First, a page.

Is your fridge more than 10 years old and in need of replacement? You can use the Freez ponsible program.
Telecommunications (phone, Internet, cable, etc.) can cost you a lot of money every month. If you’ve been with the same service provider for a long time, you may want to check out what competitors can offer you. This could result in a significant reduction in your telecommunications package.
If you have voice mail, consider buying an answering machine. You could save a hundred dollars a year. Of course, you’ll have to pay for the machine, but since it will last for several years, the expense will pay for itself.
With Bell and Videotron, people 65 years and older can use directory assistance (411) free of charge. Bell and Videotron offer this discount for home phones and cell phones. To register for this service, call Bell Canada at 1-866-301-1942 or Videotron at 1-888-433-6876.
At age 65, you are automatically enrolled in the public drug insurance plan of the Régie de l’assurance maladie du Québec. You do not need to register. If, however, you continue to be eligible for a private insurance plan, you will have the following options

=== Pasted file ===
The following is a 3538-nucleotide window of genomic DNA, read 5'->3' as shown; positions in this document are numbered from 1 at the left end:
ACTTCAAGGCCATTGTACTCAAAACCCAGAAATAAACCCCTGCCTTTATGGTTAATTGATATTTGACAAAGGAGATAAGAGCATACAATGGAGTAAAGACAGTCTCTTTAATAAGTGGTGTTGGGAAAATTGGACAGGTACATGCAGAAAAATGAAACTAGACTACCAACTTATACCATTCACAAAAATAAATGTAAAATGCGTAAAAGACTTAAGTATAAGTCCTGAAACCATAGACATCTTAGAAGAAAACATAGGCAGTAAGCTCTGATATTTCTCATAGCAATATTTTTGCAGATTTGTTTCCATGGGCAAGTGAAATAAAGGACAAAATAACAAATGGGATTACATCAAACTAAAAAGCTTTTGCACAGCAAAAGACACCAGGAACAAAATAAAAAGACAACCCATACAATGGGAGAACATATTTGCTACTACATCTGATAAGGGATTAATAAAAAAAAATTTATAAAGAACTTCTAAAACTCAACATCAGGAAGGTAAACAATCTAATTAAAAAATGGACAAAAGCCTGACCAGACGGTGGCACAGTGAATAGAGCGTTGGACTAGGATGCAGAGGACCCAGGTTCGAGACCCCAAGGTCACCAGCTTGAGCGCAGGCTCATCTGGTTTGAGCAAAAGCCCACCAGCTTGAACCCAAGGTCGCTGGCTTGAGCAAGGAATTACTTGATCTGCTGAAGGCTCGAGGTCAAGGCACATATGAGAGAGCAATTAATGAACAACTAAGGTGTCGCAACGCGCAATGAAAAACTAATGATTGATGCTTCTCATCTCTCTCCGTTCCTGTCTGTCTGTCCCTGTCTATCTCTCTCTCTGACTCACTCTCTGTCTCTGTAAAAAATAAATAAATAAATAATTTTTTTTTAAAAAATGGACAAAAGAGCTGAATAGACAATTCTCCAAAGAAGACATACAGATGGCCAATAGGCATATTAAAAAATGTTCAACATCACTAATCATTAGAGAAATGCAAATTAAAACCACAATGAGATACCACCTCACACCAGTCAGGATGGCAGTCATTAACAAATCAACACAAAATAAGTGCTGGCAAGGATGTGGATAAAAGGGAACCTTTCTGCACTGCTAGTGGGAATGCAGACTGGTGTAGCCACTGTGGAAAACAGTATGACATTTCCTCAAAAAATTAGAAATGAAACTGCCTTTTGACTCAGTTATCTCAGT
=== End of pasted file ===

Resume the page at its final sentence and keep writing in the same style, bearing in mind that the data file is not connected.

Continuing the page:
- be covered only by the public plan ;
- be covered under both the public plan and a private plan that provides supplemental coverage;
- be covered only by a private plan.
If you are enrolled in the public plan, you will be required to pay a premium. The premium payment is collected each year by Revenu Québec when you file your income tax return. Each month, when you make your first drug purchase, you will also have to pay the monthly deductible of $16.25 and 32% of the cost of the prescription from which the deductible amount is subtracted (2012 data).
Be aware that there is a maximum monthly and annual contribution. This limit varies depending on your situation. If you receive the Guaranteed Income Supplement (GIS), you may be eligible for certain exemptions. To verify your eligibility or obtain more information, contact the Régie de l’assurance maladie du Québec at 1 800 561-9749.
When you file your annual income tax return, you may also have to pay a health contribution. This contribution (not to be confused with the annual premium for the Prescription Drug Insurance Plan) is intended to finance the public health care system. It depends on your income. Some people (those whose income was less than $18,000 for the 2013 tax year) are exempt from paying this contribution. For more information, visit the Revenu Québec website or call 1-800-267-6299.